In short, if you are caught in an environment of relentlessly rising prices, you need to keep paying up just to stay risk-neutral. This has the effect of both perpetuating the rise in prices, and also broadening the effects throughout the economy. The process is really fairly mechanical; no ill-intent or unseemly greed are required.
Ultimately, once prices stop rising, the consequence is people get “surprised by the extent and spread of financial distress”. One point, then, is there is a lot more financial distress coming in China. Another point is exactly the same situation exists with stocks and other risk assets in the US.
Investment landscape II
Friday Speedrun: October 20, 2023
Everyone was calling for a recession and US growth is printing 6%ish for Q3. Rarely has the market been so wrong for so long on the trajectory of the US economy.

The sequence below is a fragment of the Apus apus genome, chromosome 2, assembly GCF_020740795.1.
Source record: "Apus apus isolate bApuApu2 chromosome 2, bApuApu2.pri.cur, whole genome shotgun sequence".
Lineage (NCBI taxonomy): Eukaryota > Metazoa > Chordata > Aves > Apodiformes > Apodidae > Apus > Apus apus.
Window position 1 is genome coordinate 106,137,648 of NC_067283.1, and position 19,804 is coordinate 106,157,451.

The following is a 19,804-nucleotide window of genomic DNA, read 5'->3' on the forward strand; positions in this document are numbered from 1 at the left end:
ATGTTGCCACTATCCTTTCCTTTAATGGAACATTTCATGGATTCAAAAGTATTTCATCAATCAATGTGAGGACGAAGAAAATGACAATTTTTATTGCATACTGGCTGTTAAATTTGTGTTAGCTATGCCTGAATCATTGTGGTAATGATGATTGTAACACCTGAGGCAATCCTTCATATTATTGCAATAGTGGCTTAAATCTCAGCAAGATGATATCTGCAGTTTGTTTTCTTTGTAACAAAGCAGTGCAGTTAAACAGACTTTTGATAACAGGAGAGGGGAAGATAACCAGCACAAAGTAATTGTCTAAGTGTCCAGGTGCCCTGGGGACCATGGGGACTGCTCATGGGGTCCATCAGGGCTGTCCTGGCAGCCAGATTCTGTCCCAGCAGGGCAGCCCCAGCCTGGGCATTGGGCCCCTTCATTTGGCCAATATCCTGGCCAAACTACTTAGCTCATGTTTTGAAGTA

Brent Donnelly makes a few great points here in two short sentences. First, a lot of people have been wrong about an imminent recession and also wrong about interest rates. This can happen. While it may feel more comfortable to be amongst the majority, that doesn’t inherently mean the majority is right. Sometimes, in order to perform well, you need to do things differently than the crowd.
Second, part of the reason why so many people have believed in recession is because some prominent thought leaders - like Lacy Hunt, David Rosenberg, and Gary Shilling - have been arguing for it. I happen to have a great deal of respect for each of these people, and happen to agree with most of their logic. However, my outlook diverges from their’s in that I don’t believe the economy is basically being left to fend for itself.
Instead, I believe the government has taken a much more active role in dictating the path of the economy. With the US dollar as global reserve currency and with Covid proving the political utility of more activist policy, the US government has considerable resources to tilt the scales in its favor. In short, economic growth has become more a function of political preference than fundamental reality.
Finally, one of the key reasons for expectations of low growth is deteriorating credit conditions. Indeed, weakening credit has been a leading indicator of economic trouble, especially over the last forty years when credit growth exploded at a much faster rate than economic growth.